20 January 2011
Post 299: Marybeth Cieplinski (guest blogger)
I always wanted to own an old house, even after seeing all the work my dad put into their last one here. It was fun putting up wallpaper, painting, fixing broken pipes. Even bailing icy snow-melt from the basement has charm when you're not the one footing the bill and dealing with the damage. I really should have listened to that old saying -- be careful what you wish for.
The house we bought in 1991 was probably built in the 1880s. According to an elderly neighbor, who was born next door, various parts of the house were built with stolen wood from the lumber yard that was across the street. Having gotten a glimpse inside the walls, I wouldn't bet against it. We live in what is often called a "shotgun house" because a gunman would have a straight line of sight from the back door to the front of the house. The kitchen is the oldest part of the house, with handmade bead-board cabinets that are very similar to the ones in my parents' last house. Those cabinets only fit into one place in the kitchen, obviously built for that spot, so when ductwork was added to send heat upstairs, the cabinets ended up on the enclosed back porch/laundry room, where they reside at this moment. My Dad just happened to be visiting from Florida while we were in the process of getting a loan, so we took him on a tour of our potential new home. While I was enthralled by the paneled crook at the side of the stairs – images of a twinkling Christmas tree there danced through my head – I think Dad was simply appalled. I'm sure he could see the amount of work needed to make it livable, and keep it that way. The stair landing felt spongy when we stepped on it. Termites: in the landing, the two-story wall next to it, and the window that got stranded in mid-wall when the attic floor was knocked out to put in a staircase for bedrooms and a bathroom upstairs. Heat was provided by a massive, cast iron gas furnace that had been converted from coal use. The gravity-feed heat system wasted an appalling amount of our money without giving much in the way of warmth, especially to the second floor. The downstairs room off the dining area we euphemistically called the "sewing room" although it was supposed to be a bedroom. Even twenty years ago, the sizing paper over the plaster walls and ceiling was peeling. It hasn't gotten any better and parts of the ceiling came down a few years ago. We screwed drywall scraps over the exposed lath and crossed our fingers that it wouldn't spread. The idea of using it as a full-time bedroom is currently out of the question. In retrospect, we should have sold the house when the kitchen ceiling fell down.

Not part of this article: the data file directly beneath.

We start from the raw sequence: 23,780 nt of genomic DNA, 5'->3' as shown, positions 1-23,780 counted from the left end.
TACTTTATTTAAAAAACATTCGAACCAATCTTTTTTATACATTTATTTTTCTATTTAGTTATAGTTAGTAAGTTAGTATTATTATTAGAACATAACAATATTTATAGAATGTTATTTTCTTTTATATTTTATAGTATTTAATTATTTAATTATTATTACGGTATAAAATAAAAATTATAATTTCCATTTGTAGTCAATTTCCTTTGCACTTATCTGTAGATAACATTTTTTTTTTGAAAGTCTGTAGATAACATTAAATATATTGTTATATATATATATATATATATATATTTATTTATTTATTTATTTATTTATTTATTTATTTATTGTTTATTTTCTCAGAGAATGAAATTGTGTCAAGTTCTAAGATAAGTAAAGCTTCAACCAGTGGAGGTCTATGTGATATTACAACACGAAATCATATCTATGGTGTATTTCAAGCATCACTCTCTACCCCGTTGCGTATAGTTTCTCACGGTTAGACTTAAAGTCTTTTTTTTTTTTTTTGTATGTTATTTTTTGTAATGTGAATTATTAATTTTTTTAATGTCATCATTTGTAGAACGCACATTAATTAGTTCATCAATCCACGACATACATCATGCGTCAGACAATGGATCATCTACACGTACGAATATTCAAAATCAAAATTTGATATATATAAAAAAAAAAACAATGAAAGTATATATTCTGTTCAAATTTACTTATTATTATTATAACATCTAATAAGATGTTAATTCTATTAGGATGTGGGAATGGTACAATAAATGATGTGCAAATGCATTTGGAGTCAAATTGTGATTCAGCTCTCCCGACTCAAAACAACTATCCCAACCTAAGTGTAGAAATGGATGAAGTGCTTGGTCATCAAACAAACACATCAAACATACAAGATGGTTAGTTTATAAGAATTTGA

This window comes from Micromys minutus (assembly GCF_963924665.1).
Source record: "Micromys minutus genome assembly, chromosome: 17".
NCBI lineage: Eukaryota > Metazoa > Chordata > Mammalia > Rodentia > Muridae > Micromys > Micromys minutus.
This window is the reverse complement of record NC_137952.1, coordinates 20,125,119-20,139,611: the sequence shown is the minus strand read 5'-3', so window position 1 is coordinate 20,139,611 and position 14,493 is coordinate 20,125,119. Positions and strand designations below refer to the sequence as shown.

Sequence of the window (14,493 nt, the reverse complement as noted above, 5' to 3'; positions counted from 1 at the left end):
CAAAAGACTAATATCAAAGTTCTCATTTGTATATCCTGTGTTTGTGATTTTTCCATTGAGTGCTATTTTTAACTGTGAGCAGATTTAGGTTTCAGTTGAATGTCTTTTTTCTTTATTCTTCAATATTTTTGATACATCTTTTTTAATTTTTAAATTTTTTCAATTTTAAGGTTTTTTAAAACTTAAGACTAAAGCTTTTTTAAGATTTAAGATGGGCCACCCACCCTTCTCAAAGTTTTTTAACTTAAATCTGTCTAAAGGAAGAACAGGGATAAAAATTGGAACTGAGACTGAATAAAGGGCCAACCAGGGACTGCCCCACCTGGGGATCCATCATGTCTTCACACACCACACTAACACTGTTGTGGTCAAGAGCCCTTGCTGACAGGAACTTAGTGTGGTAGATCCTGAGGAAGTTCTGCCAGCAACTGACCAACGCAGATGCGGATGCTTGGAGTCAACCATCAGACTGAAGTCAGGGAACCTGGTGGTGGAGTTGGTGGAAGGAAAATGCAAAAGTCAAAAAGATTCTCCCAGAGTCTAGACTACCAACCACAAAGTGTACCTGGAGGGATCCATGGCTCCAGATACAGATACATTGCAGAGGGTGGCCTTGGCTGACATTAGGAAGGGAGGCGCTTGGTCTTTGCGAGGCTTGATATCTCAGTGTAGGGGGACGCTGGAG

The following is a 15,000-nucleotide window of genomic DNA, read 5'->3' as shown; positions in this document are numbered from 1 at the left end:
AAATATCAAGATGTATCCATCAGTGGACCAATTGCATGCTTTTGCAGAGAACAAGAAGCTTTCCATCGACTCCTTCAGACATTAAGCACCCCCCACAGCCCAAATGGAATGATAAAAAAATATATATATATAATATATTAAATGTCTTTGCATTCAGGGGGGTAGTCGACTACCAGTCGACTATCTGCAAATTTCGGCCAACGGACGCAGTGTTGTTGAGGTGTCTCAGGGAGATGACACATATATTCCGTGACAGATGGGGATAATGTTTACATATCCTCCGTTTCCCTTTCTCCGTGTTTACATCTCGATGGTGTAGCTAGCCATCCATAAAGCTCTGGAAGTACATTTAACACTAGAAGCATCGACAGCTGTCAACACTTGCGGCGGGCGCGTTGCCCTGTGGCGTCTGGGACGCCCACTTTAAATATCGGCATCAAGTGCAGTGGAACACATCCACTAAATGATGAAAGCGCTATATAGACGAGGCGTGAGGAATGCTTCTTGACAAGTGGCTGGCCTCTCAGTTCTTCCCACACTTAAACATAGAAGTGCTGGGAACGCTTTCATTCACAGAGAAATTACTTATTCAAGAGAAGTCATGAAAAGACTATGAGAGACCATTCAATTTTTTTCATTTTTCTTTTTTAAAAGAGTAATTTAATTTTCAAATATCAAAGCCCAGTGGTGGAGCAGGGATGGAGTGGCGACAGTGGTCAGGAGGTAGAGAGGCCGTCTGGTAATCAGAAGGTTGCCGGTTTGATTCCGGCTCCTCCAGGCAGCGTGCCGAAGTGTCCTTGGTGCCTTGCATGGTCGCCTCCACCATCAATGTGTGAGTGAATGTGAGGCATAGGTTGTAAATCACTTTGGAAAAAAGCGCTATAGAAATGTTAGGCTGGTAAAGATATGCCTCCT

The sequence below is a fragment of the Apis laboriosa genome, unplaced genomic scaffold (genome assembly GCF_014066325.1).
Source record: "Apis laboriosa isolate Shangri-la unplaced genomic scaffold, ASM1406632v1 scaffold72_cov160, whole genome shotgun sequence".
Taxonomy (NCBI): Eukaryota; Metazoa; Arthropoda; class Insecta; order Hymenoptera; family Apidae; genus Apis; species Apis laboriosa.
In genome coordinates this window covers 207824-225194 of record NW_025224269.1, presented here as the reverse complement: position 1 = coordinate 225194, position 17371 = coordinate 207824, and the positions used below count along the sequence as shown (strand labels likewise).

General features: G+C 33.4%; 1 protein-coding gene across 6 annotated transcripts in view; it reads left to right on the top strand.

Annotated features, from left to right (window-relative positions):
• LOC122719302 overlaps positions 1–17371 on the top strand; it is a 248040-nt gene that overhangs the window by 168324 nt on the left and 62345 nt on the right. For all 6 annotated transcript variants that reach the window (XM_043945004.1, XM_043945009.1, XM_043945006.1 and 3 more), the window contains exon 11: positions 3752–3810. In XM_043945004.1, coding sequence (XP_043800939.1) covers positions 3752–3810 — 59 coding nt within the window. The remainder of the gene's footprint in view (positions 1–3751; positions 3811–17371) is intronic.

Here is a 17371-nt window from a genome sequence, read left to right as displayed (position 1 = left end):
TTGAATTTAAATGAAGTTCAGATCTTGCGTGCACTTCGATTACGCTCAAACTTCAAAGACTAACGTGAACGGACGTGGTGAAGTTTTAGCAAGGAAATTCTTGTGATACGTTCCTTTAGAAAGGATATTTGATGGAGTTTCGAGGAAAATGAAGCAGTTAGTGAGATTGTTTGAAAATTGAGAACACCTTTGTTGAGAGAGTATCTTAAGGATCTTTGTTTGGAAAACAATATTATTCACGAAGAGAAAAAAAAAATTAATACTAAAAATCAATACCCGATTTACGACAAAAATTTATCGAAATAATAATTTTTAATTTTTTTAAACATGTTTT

I fell in love with the size of the kitchen. Almost fifteen feet square, there was plenty of room to cook, which we often did as a family. The dining table was situated between the sink and a hutch used for storage. We replaced the pale green 1930s gas stove and refrigerator with modern versions, but the plug for the fridge was inconveniently located on the opposite side of the room, making a too-large work triangle. Odds and ends of furniture (rearranged frequently) held the microwave, pots, and non-perishable foods. Three doors (including one to the side yard next to the sink) and three windows left little space and made positioning the bits of furniture a challenge, but we managed. I frequently wished we could remodel and make things more convenient but we never talked about it seriously. Until the ceiling fell down. There had always been a wrinkled bit of wallpaper in the corner over the fridge, so when the kids said the ceiling was sagging, I dismissed it. A couple weeks later, it was obvious that they were right. My husband decided to screw some slabs of drywall over the sagging section to keep it in place until we could deal with it. The next day, I removed my collection of Depression glass vases from the top of the fridge and the hutch next to it. After supper, my husband set up a ladder and went to get the drill and some drywall screws. Before he could return, there was a sharp ripping noise, and a third of the plaster on the kitchen ceiling came down on top of the fridge, hutch and ladder. We took it as a sign that we should remodel, but there are times when I think we would have been better off selling.
Ironically, my parents' old house went up for sale two years ago. It seemed like a good omen, even though I knew we probably couldn't afford the more-expensive mortgage. Still, I agonized over the possibilities. A lot. Ultimately, we never were able to connect with the realtor for a visit, so maybe that was a sign too. Sometimes I wish we'd looked into buying that house a little harder. More often I'm glad we didn't. I lived in that house for long enough to know what its issues are and I'm sure they haven't improved over the past thirty years either. Then again, there are times when I think I might have enjoyed finding out.
Marybeth Cieplinski is what colleges euphemistically call a "non-traditional student," meaning she's next to older than dirt and just finished her BA in December. Her immediate plans are to panic while attempting to finish her grad school admissions portfolio by the Feb 1 deadline. Future plans are subject to change depending on when she gets out of bed in the morning. She loves to write about almost anything but doesn't know when to stop.
LibsNote: The guest blogger borrowed the book from me, and I received it from the publisher's booth at ALA 2010.